U.S. President Barack Obama says the United States and India must do better to capitalize on untapped potential in their economic relationship - by removing some of the roadblocks to greater trade and investment. As VOA correspondent Aru Pande reports from New Delhi, Obama spoke after participating in India’s Republic Day celebration.
Video

Video Obama Urges Closer Economic Ties During Historic India Visit

U.S. President Barack Obama says the United States and India must do better to capitalize on untapped potential in their economic relationship - by removing some of the roadblocks to greater trade and investment. As VOA correspondent Aru Pande reports from New Delhi, Obama spoke after participating in India’s Republic Day celebration.
Video

Video US, EU Threaten New Russia Sanctions Over Ukraine

U.S. President Barack Obama has blamed Russia for an attack by Ukrainian separatists that left dozens dead in the port of Mariupol and cast further doubt on the viability of last year’s cease-fire with the Kyiv government. VOA’s Michael Bowman reports from Washington.
Video

Video White House Grapples With Yemen Counterterrorism Strategy

Reports say the U.S. has carried out a drone strike on suspected militants in Yemen, the first after President Barack Obama offered reassurances the U.S. is continuing its counterterrorism operations in the country. The future of those operations has been in question following the collapse last week of Yemen’s government. VOA White House correspondent Luis Ramirez reports.
Video

Video Kerry Warns Against Violence in Nigeria Election

US Secretary of State John Kerry visited Nigeria Sunday in a show of the level of concern within the U.S. and the international community over next month’s presidential election. Chris Stein reports.
Video

Video Zoo Animals Show Their Artistic Sides

The pursuit of happiness is so important, America's founding fathers put it in the Declaration of Independence. Any zookeeper will tell you animals need enrichment, just like humans do. So painting, and even music, are part of the Smithsonian National Zoo's program to keep the animals happy. VOA’s June Soh met some animal artists at the zoo in Washington. Faith Lapidus narrates.
Video

Video Worldwide Photo Workshops Empower Youth

Last September, 20 young adults from South Sudan took part in a National Geographic Photo Camp. They are among hundreds of students from around the world who have learned how to use a camera to tell the stories of the people in their communities through the powerful medium of photography. Three camp participants talked about their experiences recently on a visit to Washington. VOA’s Julie Taboh reports.
Video

Video Saudi, Yemen Developments Are Sudden Complications for Obama

The death of Saudi Arabia's King Abdullah and the collapse of Yemen’s government have cast further uncertainty on U.S. efforts to fight militants in the Middle East and also contain Iran’s influence in the region. VOA White House correspondent Luis Ramirez reports on the new complications facing the Obama administration and its Middle East policy.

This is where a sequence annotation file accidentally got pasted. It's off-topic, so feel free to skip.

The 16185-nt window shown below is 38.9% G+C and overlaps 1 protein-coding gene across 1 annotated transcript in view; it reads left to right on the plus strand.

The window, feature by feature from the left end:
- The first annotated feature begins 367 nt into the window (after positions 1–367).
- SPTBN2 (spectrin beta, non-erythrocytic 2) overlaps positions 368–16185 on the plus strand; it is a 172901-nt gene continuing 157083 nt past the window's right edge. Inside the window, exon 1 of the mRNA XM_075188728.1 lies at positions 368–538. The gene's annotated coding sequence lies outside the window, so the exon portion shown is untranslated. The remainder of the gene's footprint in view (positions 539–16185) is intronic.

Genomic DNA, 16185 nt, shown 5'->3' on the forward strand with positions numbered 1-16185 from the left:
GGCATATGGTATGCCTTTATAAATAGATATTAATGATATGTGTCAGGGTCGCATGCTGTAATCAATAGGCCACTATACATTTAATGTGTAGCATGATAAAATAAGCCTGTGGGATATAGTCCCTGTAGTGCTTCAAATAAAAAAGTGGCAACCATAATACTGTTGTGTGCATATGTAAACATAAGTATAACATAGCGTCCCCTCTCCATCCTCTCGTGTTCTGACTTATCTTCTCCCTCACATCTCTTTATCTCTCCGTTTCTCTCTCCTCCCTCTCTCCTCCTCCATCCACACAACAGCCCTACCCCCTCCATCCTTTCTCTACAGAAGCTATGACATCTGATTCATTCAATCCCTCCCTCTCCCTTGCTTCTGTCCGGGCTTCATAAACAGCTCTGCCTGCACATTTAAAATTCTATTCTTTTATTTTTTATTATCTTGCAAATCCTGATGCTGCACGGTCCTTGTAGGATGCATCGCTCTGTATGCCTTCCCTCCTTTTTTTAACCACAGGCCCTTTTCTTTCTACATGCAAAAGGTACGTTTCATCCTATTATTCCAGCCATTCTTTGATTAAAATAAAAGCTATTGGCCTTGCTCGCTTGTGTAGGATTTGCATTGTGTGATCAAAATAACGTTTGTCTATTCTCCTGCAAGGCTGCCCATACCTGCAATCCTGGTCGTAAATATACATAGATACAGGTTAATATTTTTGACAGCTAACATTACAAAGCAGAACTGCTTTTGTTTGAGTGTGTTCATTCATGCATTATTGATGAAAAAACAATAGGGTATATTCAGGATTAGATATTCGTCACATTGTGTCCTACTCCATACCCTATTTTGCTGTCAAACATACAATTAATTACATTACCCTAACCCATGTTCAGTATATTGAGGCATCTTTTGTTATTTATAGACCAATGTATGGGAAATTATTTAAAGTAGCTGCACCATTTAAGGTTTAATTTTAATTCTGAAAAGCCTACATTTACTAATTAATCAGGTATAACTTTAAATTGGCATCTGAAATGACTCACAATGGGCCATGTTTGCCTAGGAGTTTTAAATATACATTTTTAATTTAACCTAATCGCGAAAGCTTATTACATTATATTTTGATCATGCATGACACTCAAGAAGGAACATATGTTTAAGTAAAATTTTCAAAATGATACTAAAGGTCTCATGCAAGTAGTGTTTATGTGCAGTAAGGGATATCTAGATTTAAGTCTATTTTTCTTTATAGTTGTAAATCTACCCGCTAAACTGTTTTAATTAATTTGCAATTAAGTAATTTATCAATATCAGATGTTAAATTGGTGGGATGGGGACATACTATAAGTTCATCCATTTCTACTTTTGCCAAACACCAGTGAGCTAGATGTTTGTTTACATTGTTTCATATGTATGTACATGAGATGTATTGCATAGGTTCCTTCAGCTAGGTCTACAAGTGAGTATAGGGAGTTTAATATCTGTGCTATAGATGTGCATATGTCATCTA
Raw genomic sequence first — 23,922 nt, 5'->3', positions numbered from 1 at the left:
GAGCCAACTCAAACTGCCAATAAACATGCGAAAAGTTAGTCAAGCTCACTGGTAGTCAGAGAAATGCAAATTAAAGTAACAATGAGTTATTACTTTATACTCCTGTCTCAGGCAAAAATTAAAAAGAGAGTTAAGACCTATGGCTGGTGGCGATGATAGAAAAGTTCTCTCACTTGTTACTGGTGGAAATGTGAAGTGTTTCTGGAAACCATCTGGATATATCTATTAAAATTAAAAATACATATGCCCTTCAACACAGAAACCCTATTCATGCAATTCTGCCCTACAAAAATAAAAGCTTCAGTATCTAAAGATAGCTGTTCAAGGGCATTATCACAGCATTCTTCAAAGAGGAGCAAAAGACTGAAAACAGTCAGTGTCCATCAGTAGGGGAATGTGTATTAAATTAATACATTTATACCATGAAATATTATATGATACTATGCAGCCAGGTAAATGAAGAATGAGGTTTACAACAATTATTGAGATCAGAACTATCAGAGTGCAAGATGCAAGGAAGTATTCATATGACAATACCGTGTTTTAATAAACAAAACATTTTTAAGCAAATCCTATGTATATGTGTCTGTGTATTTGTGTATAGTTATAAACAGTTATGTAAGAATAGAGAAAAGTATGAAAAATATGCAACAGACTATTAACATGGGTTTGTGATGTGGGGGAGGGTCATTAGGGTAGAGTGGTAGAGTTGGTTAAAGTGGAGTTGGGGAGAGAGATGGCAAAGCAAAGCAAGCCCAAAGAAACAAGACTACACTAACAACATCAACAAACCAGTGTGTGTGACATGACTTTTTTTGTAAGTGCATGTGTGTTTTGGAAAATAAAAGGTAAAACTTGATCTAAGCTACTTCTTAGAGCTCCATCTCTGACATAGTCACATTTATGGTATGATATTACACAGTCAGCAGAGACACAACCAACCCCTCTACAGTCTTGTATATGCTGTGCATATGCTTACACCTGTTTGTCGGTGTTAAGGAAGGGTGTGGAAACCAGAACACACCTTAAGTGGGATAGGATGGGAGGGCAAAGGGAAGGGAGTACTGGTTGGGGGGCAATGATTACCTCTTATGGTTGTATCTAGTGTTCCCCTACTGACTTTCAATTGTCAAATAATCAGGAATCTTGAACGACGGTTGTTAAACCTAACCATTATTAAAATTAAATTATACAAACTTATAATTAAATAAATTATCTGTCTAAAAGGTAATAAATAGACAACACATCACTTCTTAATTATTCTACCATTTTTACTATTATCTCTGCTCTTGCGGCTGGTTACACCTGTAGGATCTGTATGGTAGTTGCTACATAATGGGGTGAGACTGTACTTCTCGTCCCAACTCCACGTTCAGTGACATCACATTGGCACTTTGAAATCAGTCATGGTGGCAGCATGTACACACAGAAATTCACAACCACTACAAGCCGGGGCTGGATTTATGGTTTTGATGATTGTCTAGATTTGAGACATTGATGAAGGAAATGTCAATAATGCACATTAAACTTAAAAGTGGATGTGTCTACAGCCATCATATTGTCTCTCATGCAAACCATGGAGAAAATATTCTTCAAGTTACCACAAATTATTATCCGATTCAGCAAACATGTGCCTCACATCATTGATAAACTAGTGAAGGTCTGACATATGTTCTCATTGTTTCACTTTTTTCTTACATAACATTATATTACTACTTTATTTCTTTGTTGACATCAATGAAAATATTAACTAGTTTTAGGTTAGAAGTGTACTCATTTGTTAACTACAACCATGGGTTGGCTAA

Video

Video Progress, Some Areas of Disagreement in Cuba Talks

U.S. and Cuban officials are reporting progress from initial talks in Havana on re-establishing diplomatic ties. U.S. Assistant Secretary of State (for Western Hemisphere Affairs) Roberta Jacobson said while there was agreement on a broad range of issues, there also are some “profound disagreements” between Washington and Havana. VOA State Department correspondent Pam Dockins has the story.
Video

Video US, Japan Offer Lessons as Eurozone Launches Huge Stimulus

The Euro currency has fallen sharply after the European Central Bank announced a bigger-than-expected $67 billion-a-month quantitative easing program Thursday - commonly seen as a form of printing new money. Henry Ridgwell reports for VOA from London on whether the move might rescue the eurozone economy -- and what lessons have been learned from similar programs around the world.
Video

Video Nigerian Elections Pose Concern of Potential Conflict in 'Middle Belt'

Nigeria’s north-central state of Kaduna has long been the site of fighting between Muslims and Christians as well as between people of different ethnic groups. As the February elections approach, community and religious leaders are making plans they hope will keep the streets calm after results are announced. Chris Stein reports from the state capital, Kaduna.
Video

Video As Viewership Drops, Obama Puts His Message on YouTube

Ratings reports show President Obama’s State of the Union address this week drew the lowest number of viewers for this annual speech in 15 years. White House officials anticipated this, and the president has decided to take a non-traditional approach to getting his message out. VOA White House correspondent Luis Ramirez reports.
Video

Video S. Korean Businesses Want to End Trade Restrictions With North

Business leaders in South Korea are calling for President Park Geun-hye to ease trade restrictions with North Korea that were put in place in 2010 after the sinking of a South Korean warship.Pro-business groups argue that expanding trade and investment is not only good for business, it is also good for long-term regional peace and security. VOA’s Brian Padden reports.

Circumventing Censorship

An Internet Primer for Healthy Web Habits

As surveillance and censoring technologies advance, so, too, do new tools for your computer or mobile device that help protect your privacy and break through Internet censorship.
More

All About America

AppleAndroid